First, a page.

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Buyers Are Ending Up In A Stronger Position, With More Time, Choice And Leverage

A report from Mortgage News Daily. “Black Knight’s latest Mortgage Monitor report was released this morning. One of the two key pieces of additional data is the average mortgage payment associated with the average-priced home.  After all, rates are lower now than they were at the last price peak in 2006.  Nonetheless, the difference in prices has now more than offset the difference in rates. The second key piece of data from Black Knight compares median incomes to average home prices to come up with a payment to income ratio.  In other words, how much of the median family’s income is needed to afford the average-priced home (20% down, 30yr fixed)?”

“As the chart suggests, this ratio was only ever higher for a few years leading up to the mortgage meltdown and financial crisis of 2008.”

From Bankrate. “Prices in February rose by the fastest annual rates on many items that consumers regularly buy. Among them were service-based sectors, such as car repair costs and meals out at restaurants — adding to fears that inflation in motion tends to stay in motion. ‘We’ve had price stability for a very long time and maybe come to take it for granted,’ said Fed Chair Jerome Powell. ‘But now we see the pain.'”

From Consumer Affairs. “‘When we see a significant increase in calls from people calling about foreclosures, we know that it is going to have a negative impact on home sales, housing starts, and mortgage applications,’ said Legal Shield CEO Jeff Bell in an interview with ConsumerAffairs. He notes that this increase closely correlates with the expiration of eviction moratoriums and forbearance programs that were enacted years ago to minimize economic damage caused by the pandemic. Now that those programs have ended, the extent of the economic damage and consumer stress is being revealed.”

“‘It was a particularly regressive policy decision to tell people to shelter at home or to lock down,’ Bell said. ‘By that I mean people who can only make their living by leaving the home were adversely affected. It was especially hard on women.'”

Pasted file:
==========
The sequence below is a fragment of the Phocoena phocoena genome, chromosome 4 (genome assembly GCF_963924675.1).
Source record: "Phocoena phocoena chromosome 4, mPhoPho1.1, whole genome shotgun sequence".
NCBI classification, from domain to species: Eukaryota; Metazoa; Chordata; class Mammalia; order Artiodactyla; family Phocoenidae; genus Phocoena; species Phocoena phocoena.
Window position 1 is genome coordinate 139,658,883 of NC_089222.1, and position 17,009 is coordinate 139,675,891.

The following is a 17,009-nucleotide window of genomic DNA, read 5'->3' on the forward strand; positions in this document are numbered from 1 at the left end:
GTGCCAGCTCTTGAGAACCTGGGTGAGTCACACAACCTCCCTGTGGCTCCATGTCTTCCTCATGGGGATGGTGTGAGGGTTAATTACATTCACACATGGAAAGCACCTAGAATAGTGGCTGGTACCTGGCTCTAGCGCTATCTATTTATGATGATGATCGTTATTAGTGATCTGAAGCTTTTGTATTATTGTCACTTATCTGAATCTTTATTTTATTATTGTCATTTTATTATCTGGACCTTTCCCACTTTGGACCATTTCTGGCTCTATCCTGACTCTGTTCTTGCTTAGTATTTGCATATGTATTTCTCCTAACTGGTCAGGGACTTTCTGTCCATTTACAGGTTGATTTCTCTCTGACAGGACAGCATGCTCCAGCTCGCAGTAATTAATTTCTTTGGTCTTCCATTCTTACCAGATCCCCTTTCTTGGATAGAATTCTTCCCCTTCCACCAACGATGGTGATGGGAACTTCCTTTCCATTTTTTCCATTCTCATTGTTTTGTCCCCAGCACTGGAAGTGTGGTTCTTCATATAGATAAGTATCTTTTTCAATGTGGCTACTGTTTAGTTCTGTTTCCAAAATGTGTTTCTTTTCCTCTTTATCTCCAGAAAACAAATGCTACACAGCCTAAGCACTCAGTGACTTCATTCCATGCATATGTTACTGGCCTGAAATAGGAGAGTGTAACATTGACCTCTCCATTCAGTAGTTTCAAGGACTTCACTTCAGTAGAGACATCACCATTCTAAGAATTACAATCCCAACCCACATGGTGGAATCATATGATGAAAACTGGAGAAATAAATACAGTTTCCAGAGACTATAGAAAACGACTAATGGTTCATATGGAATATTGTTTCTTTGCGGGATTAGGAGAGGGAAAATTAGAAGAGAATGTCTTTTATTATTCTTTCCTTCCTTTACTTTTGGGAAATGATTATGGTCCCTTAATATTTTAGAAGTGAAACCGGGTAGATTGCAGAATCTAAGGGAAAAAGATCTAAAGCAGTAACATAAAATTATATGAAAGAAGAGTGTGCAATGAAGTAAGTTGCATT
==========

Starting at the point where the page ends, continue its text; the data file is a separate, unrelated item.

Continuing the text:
The Business Times in Colorado. “Property foreclosure activity continues to pick up in Mesa County. Annette Young, the administrative coordinator at Heritage Title Co. in Grand Junction said 80 foreclosure filings and seven foreclosure sales were reported in the first quarter. That’s up from two filings and seven sales for the first quarter of 2021. While eye catching, the increase isn’t surprising, Young said. ‘This was to be expected as catch-up following the moratorium.'”

From Cal Matters. “When California legislators voted last June to again extend eviction protections, they promised the third time would be the charm. But the state’s rent relief program continues to lag. ‘Enough is enough,’ said Christine Kevane La Marca, CalRHA president. ‘By halting applications for those in need, and extending the eviction moratorium, rental housing providers are being forced to carry the financial weight of the pandemic and some of them will lose their properties as a result.'”

From Westfair Online. “A Hyde Park real estate development company that has $103 million in assets and only $14 million in liabilities has nonetheless filed for Chapter 11 bankruptcy protection. Kenwood Commons LLC said it is facing an imminent foreclosure, according to a declaration by manager Jacob Frydman, but intends to reorganize the project either by refinancing or selling properties. Kenwood Commons is based at Frydman’s $45 million house in Hyde Park but the proposed development is at the former 75-acre campus of the Convent of the Sacred Heart in Albany.”

“Kenwood Commons bought the property for $18 million in 2017, according to news accounts, and the following year proposed a $500 million project with condominiums, townhouses apartment buildings, hotels, and an arts and cultural center. The project stalled as it was beset by overdue taxes, money owed to contractors and loan debt, according to a Historic Albany Foundation timeline.”

The Voice Online in Canada. “The NDP said that on Monday afternoon, BC Liberal MLA Bruce Banman said of BC’s housing market: ‘In my neck of the woods, I’ve talked to a few realtors… it’s cooling off.’ Banman was speaking against the BC NDP’s bill to introduce a Homebuyers Protection Period that would protect people who are buying a home in BC’s high-pressure market. Banman said the measure ‘really isn’t actually needed as much as people think it is’ because of the ‘cooling’ market.”